Yesterday, a case manager from WINZ called to tell me that I needed to “imagine what I would do if I did not have welfare”. I replied “Well, I guess if I couldn’t live at home, I would be homeless.”...
    The Daily Blog | 14-10
  • David Shearer’s ‘no feminist chicks’ mentality highlights all that is...
    Mr Nasty pays a visit Shearer’s extraordinary outburst last night on NZs favourite redneck TV, The Paul Henry Show, is a reminder of all that is wrong within the Labour Caucus right now… He said the current calls for a female or...
    The Daily Blog | 13-10
  • Greenpeace 1 – Shell 0
    Greenpeace 1 – Shell 0...
    The Daily Blog | 13-10
  • GUEST BLOG: Kate Davis – A Tale Of Two Cities
    Sunday was surreal. I went for a drive and ended up in a different country. It wasn’t intentional but those days of too many literally intertextual references seldom are. There is no doubt that the Sunday drive this week had...
    The Daily Blog | 13-10
  • Key raises terror threat level to justify war in Iraq and now the SIS need ...
    Have we learned nothing from rushing into war? It’s embarrassing Key has raised our terror threat from ‘very low’ to ‘low’ so he can justify military action in Iraq. Watching him pimp for an American war is as sick as...
    The Daily Blog | 13-10
  • Socialism? in France; Austerity in Europe
    On Sunday I stumbled upon this recent New York Times column The Fall of France by Paul Krugman. Then I caught BBC’s Newsnight interview with France’s ‘Socialist’ Prime Minister Manuel Valls. Krugman notes that the Socialists came to power on an anti-austerity mandate, but completely squandered their opportunity...
    The Daily Blog | 13-10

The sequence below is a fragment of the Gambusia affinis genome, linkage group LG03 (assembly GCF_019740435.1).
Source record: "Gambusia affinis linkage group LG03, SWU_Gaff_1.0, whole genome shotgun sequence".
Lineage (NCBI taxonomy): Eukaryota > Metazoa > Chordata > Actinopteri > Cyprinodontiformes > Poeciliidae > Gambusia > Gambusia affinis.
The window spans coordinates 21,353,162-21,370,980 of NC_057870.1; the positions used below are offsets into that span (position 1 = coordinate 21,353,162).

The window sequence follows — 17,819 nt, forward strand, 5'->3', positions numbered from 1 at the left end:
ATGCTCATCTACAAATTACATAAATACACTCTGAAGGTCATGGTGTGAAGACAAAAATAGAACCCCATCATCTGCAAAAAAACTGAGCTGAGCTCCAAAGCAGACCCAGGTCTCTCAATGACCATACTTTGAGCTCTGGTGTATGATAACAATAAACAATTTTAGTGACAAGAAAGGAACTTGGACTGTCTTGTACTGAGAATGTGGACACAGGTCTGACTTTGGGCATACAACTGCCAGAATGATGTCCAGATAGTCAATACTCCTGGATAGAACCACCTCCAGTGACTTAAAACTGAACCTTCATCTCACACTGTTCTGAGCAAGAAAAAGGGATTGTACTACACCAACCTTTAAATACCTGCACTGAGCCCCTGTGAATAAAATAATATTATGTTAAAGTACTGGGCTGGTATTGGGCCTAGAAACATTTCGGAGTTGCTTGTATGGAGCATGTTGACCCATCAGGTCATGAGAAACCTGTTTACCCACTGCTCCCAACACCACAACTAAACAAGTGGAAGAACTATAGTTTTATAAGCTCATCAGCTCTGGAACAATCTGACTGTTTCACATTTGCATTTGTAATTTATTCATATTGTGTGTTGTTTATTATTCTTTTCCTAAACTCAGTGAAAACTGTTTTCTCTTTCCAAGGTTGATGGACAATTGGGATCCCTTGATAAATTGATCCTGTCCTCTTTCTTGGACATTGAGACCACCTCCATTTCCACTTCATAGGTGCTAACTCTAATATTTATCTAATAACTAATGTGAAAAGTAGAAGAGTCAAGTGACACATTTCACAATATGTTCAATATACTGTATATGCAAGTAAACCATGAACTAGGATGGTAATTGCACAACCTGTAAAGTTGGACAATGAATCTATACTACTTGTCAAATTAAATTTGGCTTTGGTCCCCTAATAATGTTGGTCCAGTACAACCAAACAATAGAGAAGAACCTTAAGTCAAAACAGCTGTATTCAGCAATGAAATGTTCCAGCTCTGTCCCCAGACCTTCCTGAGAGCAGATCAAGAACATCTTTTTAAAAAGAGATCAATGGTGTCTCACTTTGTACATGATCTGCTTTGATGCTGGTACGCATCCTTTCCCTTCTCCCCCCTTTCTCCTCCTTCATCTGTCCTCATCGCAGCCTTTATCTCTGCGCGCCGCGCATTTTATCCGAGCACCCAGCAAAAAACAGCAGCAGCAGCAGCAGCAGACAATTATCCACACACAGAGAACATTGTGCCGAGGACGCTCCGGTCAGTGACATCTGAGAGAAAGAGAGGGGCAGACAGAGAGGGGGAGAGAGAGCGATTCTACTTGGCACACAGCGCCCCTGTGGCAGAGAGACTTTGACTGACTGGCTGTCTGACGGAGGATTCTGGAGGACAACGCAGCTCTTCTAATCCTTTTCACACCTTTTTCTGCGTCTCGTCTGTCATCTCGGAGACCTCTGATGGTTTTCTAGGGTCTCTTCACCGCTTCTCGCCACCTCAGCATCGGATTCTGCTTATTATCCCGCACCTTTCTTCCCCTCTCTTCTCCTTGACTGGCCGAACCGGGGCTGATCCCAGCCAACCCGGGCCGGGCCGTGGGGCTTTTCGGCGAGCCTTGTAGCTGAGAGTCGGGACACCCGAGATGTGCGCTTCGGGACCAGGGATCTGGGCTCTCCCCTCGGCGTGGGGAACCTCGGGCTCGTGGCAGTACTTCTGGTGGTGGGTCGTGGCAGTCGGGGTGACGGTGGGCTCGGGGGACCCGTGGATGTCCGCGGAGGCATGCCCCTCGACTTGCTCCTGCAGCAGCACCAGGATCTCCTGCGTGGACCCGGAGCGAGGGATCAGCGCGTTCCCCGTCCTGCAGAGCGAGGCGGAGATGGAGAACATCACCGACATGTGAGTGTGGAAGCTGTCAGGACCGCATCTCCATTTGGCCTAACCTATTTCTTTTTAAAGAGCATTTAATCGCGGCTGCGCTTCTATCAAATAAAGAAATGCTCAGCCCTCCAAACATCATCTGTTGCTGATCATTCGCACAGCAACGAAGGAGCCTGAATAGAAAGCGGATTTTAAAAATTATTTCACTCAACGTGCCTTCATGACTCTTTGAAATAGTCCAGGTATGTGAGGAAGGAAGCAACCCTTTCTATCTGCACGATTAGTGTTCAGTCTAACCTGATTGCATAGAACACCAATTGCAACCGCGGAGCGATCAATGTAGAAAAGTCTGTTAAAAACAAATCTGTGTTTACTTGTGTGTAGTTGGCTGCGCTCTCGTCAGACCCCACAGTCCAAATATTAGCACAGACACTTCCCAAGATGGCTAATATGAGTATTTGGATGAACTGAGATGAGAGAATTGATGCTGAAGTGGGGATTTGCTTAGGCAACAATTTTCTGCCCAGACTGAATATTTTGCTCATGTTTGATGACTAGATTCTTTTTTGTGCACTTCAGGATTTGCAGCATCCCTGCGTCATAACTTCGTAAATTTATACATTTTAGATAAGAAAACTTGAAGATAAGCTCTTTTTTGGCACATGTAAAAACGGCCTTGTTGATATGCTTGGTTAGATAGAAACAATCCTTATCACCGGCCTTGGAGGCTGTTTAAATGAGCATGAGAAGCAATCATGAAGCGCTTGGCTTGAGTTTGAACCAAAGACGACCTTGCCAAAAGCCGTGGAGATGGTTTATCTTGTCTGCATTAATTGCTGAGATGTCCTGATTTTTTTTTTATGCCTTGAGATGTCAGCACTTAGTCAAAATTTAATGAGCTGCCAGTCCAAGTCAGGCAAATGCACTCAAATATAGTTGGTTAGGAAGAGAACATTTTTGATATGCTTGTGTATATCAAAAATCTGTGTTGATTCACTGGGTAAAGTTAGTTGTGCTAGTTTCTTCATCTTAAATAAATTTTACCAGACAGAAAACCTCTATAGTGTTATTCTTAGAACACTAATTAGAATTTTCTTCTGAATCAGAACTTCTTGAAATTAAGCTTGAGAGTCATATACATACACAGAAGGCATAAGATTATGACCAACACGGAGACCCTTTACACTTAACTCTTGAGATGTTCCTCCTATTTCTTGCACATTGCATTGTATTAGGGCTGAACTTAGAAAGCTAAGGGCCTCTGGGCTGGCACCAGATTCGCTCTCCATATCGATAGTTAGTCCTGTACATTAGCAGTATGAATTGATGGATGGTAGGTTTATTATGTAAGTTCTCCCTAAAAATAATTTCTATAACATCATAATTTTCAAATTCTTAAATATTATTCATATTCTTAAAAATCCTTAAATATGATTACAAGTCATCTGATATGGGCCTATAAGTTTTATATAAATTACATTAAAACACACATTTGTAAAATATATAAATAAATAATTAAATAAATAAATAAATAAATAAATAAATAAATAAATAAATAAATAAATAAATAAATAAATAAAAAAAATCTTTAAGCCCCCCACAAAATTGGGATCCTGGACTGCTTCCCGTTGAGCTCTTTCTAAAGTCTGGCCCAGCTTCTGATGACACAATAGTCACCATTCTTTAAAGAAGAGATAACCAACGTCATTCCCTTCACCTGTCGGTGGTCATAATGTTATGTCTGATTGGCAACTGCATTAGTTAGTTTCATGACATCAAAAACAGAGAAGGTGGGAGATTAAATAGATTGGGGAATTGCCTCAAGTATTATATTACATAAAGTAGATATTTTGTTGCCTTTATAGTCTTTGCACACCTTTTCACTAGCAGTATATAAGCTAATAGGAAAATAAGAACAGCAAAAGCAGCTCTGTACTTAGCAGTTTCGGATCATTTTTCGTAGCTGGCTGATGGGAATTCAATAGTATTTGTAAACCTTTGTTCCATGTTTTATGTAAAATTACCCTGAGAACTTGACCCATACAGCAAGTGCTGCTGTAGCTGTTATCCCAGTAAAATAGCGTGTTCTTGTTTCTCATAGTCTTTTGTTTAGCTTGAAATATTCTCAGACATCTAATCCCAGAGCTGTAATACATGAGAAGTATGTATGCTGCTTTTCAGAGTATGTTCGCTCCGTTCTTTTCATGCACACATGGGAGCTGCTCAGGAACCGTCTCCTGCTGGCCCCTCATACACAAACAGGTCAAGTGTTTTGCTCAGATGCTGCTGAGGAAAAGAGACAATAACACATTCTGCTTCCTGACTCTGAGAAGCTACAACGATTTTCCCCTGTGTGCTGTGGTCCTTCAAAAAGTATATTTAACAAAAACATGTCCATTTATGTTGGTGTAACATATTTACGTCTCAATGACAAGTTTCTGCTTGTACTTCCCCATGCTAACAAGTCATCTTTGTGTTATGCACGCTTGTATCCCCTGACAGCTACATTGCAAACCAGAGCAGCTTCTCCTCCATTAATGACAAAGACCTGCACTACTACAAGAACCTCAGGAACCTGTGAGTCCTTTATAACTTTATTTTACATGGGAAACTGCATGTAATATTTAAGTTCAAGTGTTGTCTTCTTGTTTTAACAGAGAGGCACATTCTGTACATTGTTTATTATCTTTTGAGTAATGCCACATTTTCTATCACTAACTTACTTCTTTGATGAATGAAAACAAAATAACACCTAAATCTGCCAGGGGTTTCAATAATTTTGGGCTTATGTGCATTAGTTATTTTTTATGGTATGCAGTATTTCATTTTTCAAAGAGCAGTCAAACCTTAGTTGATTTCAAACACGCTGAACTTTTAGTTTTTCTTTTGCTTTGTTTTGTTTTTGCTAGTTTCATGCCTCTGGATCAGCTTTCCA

• So Snowden and Greenwald were right – again – NZ Embassies spying for A...
    Well, well, well. What do we have here… NZ embassies involved in covert intelligence work for US – reportsNew Zealand’s embassies have been involved in covert intelligence gathering work on behalf of the United States, a fresh batch of classified...
    The Daily Blog | 13-10
  • GUEST BLOG: Curwen Rolinson – Why David Parker *isn’t* a credible choic...
    The one electoral contest this year that a Labour leader is sure to win heated up over the weekend with the late entry of Finance Spokesman (and interim caretaker leader) David Parker into Labour’s leadership race. I’d blogged late last...
    The Daily Blog | 13-10
  • Fran O’Sullivan’s extraordinary column
    Note how the carefully constructed flow chart above ignores the mainstream media’s complicity with Slater and Dirty Politics    I am no fan of Fran O’Sullivan’s politics and would argue long into the day against her on many of the...
    The Daily Blog | 13-10
  • Final salute to Cunliffe
    Final salute to Cunliffe...
    The Daily Blog | 13-10
  • David Cunliffe’s statement
    I am today announcing that I have decided not to nominate for the 2014 Labour Party leadership contest. It has been a hard decision to make but it is one that I believe is in the best interests of the...
    The Daily Blog | 13-10
  • Cunliffe to quit leadership race – the losers are the Labour Party member...
    That’s all folks   And so ends the first ever Labour Party member/affiliates choice for leadership. David Cunliffe is standing down at 2pm and is supporting Andrew Little instead. What a perverse turn of events. Cunliffe was punished by an angry Labour leadership forced...
    The Daily Blog | 13-10
  • Want to see new Nu Zilind? Read the comments section of Andrea Vance’s co...
    Andrea Vance is no stooge. She is one of the few mainstream media voices who has challenged power and authority, her latest column on the outrageous attempts by Key to use fear mongering to  spook the sleepy hobbits into war...
    The Daily Blog | 12-10
  • Humanity calling Government – anyone with empathy home?